Sanskrit was practised by Hindu priests in Bengal since the first millennium BCE. But, the local people were speaking in some varieties of Prakrita languages. Dr. Suniti Kumar Chatterjee coined it as "eastern variety of Magadhi Prakrita". During the Gupta Empire, Bengal was a hub of Sanskrit literature; the Middle Indo-Aryan dialects were influential in Bengal in the first millennium when the region was a part of the Magadha Realm. These dialects were called Magadhi Prakrit spoken in current Bihar state of India; the Magdhi Prakrita evolved into Ardha Magadhi and become more distinct from the languages of Bengal day by day. Ardha Magadhi began to give way to what are called Apabhraṃśa languages at the end of the first millennium. Bengali language evolved as a distinct language by the course of time. Along with other Eastern Indo-Aryan languages, Bengali evolved circa 1000–1200 CE from Sanskrit and Magadhi Prakrit; the local Apabhraṃśa of the eastern subcontinent, Purbi Apabhraṃśa or Abahatta evolved into regional dialects, which in turn formed three groups of the Bengali–Assamese languages, the Bihari languages, the Odia language.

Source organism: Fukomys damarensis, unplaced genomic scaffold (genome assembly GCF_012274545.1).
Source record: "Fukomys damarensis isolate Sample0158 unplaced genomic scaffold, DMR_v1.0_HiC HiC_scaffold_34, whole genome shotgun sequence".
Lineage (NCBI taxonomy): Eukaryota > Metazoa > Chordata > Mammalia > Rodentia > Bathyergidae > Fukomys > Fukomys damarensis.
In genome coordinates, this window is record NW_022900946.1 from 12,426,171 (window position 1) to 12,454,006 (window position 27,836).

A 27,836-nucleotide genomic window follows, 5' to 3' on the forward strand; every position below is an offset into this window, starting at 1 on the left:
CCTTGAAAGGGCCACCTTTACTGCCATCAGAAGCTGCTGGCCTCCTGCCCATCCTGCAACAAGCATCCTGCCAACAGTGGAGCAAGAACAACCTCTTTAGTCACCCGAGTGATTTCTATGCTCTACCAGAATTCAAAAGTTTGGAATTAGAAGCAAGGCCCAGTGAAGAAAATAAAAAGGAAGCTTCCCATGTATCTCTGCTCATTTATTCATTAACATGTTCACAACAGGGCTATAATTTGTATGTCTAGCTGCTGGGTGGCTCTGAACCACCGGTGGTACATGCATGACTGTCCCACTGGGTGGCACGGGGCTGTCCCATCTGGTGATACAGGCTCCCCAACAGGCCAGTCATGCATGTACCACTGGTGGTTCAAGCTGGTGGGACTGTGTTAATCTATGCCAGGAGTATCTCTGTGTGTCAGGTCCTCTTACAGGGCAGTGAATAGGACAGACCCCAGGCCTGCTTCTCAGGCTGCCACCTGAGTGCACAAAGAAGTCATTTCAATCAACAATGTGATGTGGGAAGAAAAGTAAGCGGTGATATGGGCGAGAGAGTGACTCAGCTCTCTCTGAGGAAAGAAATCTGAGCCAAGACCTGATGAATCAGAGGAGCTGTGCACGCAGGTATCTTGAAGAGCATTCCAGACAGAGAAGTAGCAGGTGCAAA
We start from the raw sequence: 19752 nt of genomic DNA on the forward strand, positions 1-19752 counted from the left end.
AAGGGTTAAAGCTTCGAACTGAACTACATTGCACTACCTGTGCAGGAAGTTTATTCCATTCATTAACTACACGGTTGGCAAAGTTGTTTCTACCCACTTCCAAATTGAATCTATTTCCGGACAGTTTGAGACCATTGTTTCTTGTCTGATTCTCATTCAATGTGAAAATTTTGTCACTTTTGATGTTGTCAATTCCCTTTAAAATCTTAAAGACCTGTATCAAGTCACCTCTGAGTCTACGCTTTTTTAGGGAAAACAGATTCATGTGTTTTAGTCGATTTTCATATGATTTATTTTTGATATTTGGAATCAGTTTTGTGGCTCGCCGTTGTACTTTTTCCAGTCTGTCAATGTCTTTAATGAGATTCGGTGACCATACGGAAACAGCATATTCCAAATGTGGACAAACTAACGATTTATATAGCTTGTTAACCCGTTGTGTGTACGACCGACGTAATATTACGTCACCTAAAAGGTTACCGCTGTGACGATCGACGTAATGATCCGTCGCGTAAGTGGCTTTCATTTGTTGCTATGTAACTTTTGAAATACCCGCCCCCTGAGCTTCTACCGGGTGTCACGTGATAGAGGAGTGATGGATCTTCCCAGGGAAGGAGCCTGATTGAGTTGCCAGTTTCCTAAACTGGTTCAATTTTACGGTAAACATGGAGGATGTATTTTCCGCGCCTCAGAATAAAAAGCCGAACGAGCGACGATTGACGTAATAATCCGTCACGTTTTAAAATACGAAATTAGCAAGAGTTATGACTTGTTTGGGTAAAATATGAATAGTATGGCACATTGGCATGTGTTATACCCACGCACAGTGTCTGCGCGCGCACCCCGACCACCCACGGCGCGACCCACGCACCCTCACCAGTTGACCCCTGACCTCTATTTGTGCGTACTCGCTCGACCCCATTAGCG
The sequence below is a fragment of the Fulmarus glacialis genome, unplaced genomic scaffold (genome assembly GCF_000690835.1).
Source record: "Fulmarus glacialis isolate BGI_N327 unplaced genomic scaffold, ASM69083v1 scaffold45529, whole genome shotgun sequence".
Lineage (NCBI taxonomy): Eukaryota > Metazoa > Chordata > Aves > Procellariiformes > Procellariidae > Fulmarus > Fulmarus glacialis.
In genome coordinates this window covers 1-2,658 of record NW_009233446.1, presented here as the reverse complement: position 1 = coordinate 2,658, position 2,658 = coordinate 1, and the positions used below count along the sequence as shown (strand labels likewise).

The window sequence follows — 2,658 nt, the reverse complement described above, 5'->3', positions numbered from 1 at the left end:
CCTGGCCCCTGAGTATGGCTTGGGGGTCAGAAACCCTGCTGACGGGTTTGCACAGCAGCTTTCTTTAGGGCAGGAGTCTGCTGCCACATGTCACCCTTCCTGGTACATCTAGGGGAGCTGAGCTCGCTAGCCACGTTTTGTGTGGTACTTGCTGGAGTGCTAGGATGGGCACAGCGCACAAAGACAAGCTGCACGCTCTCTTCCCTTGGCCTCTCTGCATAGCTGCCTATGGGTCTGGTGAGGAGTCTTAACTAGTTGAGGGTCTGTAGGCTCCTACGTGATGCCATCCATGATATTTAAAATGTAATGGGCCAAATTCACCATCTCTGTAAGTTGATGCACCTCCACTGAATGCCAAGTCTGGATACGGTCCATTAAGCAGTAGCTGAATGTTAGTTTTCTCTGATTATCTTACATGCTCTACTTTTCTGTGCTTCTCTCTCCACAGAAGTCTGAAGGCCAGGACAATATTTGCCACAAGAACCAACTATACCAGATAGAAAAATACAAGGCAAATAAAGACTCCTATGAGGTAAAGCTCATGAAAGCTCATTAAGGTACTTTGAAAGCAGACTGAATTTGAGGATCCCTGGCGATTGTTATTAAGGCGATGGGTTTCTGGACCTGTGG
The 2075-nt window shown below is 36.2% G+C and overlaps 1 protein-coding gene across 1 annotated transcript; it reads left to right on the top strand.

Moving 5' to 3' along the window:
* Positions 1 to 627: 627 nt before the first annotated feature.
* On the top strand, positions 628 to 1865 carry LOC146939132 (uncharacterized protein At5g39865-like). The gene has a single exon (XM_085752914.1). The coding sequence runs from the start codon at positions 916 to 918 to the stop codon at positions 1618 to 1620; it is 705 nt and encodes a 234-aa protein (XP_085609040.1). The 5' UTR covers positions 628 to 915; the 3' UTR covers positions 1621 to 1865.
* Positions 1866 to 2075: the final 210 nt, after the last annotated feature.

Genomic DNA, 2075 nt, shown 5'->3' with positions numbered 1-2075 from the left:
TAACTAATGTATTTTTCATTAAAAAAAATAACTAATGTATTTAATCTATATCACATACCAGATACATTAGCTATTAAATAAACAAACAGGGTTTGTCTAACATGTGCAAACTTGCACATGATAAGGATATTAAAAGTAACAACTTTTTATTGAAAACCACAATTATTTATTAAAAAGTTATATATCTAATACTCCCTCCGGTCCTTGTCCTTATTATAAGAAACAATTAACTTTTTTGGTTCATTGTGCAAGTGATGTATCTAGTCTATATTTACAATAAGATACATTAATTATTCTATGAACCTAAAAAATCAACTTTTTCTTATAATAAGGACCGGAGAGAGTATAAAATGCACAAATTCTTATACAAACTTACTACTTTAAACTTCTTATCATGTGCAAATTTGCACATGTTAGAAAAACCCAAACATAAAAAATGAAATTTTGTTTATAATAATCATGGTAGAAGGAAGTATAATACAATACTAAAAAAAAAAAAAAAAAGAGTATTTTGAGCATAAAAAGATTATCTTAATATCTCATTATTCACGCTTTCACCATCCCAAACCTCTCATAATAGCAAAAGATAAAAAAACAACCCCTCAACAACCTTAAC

Some argue that the points of divergence occurred much earlier – going back to 500, but the language was not static: different varieties coexisted and authors wrote in multiple dialects in this period. For example, Ardhamagadhi is believed to have evolved into Abahatta around the 6th century, which competed with the ancestor of Bengali for some time. Proto-Bengali was the language of the Sena dynasty. During the medieval period, Middle Bengali was characterised by the elision of word-final অ ô, the spread of compound verbs and Arabic and Persian influences. Bengali was an official court language of the Sultanate of Bengal. Muslim rulers promoted the literary development of Bengali. Bengali became the most spoken vernacular language in the Sultanate; this period saw borrowing of Perso-Arabic terms into Bengali vocabulary. Major texts of Middle Bengali include Chandidas' Shreekrishna Kirtana; the modern literary form of Bengali was developed during the 19th and early 20th centuries based on the dialect spoken in the Nadia region, a west-central Bengali dialect.